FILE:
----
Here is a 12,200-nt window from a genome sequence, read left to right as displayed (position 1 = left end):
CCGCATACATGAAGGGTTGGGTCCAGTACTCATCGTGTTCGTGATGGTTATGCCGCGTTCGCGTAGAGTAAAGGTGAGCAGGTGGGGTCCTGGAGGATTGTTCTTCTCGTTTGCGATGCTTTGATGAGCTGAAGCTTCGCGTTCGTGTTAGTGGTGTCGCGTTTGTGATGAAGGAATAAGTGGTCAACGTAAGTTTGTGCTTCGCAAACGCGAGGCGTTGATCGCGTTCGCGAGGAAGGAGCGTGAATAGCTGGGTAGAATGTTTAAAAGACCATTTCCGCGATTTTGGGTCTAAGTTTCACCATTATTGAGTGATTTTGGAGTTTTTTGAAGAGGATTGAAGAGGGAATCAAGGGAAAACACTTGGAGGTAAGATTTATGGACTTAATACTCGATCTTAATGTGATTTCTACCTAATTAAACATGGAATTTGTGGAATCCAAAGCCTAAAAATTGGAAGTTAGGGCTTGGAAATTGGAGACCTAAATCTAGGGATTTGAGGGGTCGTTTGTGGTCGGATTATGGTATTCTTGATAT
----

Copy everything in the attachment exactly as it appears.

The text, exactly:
Here is a 12,200-nt window from a genome sequence, read left to right as displayed (position 1 = left end):
CCGCATACATGAAGGGTTGGGTCCAGTACTCATCGTGTTCGTGATGGTTATGCCGCGTTCGCGTAGAGTAAAGGTGAGCAGGTGGGGTCCTGGAGGATTGTTCTTCTCGTTTGCGATGCTTTGATGAGCTGAAGCTTCGCGTTCGTGTTAGTGGTGTCGCGTTTGTGATGAAGGAATAAGTGGTCAACGTAAGTTTGTGCTTCGCAAACGCGAGGCGTTGATCGCGTTCGCGAGGAAGGAGCGTGAATAGCTGGGTAGAATGTTTAAAAGACCATTTCCGCGATTTTGGGTCTAAGTTTCACCATTATTGAGTGATTTTGGAGTTTTTTGAAGAGGATTGAAGAGGGAATCAAGGGAAAACACTTGGAGGTAAGATTTATGGACTTAATACTCGATCTTAATGTGATTTCTACCTAATTAAACATGGAATTTGTGGAATCCAAAGCCTAAAAATTGGAAGTTAGGGCTTGGAAATTGGAGACCTAAATCTAGGGATTTGAGGGGTCGTTTGTGGTCGGATTATGGTATTCTTGATAT